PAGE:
By Luther Campbell
By Kyle Munzenrieder
By Sabrina Rodriguez
By Trevor Bach
By Kyle Munzenrieder
By Kyle Munzenrieder
By Ryan Yousefi
By Sabrina Rodriguez
Lida Rodriguez-Taseff was trying to grab a quick lunch on September 11, 2002, when Keith Hartley cornered her in the Pollo Tropical downtown. He wouldn't let her go until a wad of napkins covered in a girlish scrawl lay piled beside her tray of dessicating chicken. "This was a disaster," Hartley assured the then-president of the local chapter of the ACLU. "I worked the polls on Miami Beach. I saw it all happen."
The day before, Miami-Dade County had managed to top its record for screwy elections with a spectacular show of incompetence that nearly eclipsed the debacle of 2000. It was the gubernatorial primary, the one in which Janet Reno was narrowly beaten by a sweaty, bland lawyer from Tampa, who in turn was easily crushed by Jeb Bush in November. This was the first time the spanking-new voting toys for which the county elections department had laid out $24.5 million were used, and sheer, stark chaos reigned. Precincts opened late, voting machines malfunctioned, hundreds of voters were turned away from the polls, and more than 1500 votes vanished.
Hartley, 44, was one of that day's heroes. A residential contractor by trade, he was inspired by the debacle of the 2000 elections to become a poll worker in his precinct at Nautilus Middle School in 2002. But in the wee, dark hours of September 10, he arrived to discover that the clerk of the precinct hadn't booted up any of the machines. In a scene repeated many times throughout the county that day, the new technology flummoxed an undertrained poll-working population heavily skewed toward the elderly and the unskilled. "I grabbed a book and got the machines up and running," Hartley recalls. "I'm used to computers. The clerk had no clue how to do it. From then to end of the day I ran the poll." Other precincts weren't so fortunate.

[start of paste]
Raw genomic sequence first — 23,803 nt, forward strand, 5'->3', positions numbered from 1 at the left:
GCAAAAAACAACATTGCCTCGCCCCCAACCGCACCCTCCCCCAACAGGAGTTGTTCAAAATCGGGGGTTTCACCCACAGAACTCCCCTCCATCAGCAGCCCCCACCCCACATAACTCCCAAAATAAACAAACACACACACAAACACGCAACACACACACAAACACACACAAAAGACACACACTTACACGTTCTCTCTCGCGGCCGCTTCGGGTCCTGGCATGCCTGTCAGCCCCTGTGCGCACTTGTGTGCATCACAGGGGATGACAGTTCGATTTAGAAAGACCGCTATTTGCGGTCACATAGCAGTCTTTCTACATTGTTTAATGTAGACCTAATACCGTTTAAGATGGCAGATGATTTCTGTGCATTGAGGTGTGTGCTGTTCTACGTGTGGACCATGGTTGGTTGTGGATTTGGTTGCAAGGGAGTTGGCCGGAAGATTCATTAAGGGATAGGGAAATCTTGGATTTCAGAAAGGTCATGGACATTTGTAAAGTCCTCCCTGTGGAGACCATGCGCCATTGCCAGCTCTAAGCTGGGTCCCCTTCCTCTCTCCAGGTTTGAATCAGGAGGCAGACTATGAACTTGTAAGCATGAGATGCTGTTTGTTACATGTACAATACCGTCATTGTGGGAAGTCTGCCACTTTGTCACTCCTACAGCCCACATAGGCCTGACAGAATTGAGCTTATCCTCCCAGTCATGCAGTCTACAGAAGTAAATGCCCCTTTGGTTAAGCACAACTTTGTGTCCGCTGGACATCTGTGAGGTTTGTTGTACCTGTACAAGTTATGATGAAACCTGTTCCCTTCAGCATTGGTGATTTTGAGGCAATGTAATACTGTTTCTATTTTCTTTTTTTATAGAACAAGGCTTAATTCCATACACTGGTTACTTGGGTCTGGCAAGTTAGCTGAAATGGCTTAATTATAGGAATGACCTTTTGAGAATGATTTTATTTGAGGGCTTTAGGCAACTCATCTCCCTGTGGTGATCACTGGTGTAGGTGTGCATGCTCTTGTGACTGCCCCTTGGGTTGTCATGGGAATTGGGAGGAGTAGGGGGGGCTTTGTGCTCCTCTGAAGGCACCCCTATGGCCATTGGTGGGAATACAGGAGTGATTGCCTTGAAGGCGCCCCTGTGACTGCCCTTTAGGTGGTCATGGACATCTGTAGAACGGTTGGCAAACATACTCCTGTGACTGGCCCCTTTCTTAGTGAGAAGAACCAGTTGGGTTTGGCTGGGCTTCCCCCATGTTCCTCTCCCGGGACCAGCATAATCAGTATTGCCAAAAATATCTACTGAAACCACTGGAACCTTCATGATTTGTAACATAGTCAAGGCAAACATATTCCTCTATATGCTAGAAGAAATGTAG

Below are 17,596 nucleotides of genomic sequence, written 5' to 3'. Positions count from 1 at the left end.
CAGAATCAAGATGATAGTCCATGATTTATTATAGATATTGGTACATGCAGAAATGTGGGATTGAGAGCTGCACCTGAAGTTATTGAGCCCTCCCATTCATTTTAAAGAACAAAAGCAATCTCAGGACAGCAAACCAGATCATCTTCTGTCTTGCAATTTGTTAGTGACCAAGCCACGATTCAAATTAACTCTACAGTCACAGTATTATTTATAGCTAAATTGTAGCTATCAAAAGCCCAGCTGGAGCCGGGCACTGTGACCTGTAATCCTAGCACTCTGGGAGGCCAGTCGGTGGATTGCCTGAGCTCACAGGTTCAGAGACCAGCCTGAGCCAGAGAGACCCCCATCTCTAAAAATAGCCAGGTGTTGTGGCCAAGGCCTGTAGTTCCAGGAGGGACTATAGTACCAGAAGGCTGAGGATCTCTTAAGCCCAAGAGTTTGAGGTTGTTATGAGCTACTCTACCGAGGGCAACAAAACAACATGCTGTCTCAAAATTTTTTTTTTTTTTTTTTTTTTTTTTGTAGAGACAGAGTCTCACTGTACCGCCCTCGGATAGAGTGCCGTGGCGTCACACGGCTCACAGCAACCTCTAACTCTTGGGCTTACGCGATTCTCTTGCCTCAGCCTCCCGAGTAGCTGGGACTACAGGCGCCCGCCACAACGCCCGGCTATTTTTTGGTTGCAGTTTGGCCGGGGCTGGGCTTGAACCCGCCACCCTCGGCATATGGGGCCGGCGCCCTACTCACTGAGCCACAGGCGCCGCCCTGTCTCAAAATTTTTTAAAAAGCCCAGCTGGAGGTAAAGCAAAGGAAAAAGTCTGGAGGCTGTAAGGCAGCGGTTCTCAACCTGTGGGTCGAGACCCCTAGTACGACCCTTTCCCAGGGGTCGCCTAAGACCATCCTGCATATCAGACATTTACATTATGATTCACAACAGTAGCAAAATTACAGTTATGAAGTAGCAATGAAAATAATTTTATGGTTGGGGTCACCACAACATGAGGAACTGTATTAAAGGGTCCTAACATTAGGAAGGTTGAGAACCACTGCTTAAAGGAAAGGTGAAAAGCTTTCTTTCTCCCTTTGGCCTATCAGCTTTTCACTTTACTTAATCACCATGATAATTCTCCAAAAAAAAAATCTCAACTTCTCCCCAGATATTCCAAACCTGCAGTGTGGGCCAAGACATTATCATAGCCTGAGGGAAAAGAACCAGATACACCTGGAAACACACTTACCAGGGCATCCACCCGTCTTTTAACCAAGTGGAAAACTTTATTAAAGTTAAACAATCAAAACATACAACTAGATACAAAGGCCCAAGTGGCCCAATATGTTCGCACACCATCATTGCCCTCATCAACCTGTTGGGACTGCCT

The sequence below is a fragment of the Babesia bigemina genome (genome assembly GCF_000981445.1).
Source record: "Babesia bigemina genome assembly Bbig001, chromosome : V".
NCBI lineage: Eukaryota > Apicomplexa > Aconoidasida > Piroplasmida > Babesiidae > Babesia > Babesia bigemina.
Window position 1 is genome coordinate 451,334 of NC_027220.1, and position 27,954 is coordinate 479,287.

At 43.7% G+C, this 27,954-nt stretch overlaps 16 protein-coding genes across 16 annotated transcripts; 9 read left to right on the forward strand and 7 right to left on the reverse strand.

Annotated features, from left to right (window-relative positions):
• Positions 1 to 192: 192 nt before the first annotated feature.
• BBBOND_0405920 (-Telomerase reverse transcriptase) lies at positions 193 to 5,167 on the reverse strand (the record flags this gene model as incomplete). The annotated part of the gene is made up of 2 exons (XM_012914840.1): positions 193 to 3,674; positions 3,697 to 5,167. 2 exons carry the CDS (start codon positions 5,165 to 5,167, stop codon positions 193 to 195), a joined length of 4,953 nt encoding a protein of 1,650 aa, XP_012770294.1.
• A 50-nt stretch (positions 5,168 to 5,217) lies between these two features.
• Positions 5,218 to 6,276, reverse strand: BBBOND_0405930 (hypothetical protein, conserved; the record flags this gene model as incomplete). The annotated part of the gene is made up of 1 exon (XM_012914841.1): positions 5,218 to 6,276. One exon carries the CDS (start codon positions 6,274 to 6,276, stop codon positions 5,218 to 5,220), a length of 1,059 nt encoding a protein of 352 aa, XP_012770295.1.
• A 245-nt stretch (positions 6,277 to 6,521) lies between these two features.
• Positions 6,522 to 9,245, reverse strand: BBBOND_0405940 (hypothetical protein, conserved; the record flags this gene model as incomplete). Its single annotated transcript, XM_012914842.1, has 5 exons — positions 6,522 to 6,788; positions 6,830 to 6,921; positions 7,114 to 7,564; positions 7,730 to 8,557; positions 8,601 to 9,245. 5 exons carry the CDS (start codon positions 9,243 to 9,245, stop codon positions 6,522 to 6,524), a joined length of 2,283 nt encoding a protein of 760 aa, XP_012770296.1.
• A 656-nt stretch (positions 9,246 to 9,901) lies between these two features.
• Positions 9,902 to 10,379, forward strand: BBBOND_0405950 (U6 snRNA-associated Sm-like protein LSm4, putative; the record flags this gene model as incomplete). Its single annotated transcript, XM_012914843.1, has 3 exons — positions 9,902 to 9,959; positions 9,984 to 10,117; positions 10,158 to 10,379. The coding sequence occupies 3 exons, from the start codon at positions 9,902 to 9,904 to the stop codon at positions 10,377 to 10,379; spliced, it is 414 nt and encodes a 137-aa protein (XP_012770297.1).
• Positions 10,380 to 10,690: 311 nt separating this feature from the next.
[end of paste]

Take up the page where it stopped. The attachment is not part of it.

After hearing this story, Rodriguez-Taseff called Courtenay Strickland, who coordinates the ACLU's voting rights project. "This is really important," she said to Strickland. "Let's get a group together." A lot of other people in Miami-Dade County had the same idea. Calls flooded into the ACLU offices. Within a couple of days, a loose coalition of activists held a press conference at the Apostolic Revival Center in Liberty City. The talk was angry, with many black voters complaining that, once again, their votes had been, in effect, stolen. "A reporter asked, öWhat are you going to do?'" Rodriguez-Taseff remembers. "Without thinking, I said, öWe are going to form a coalition.'"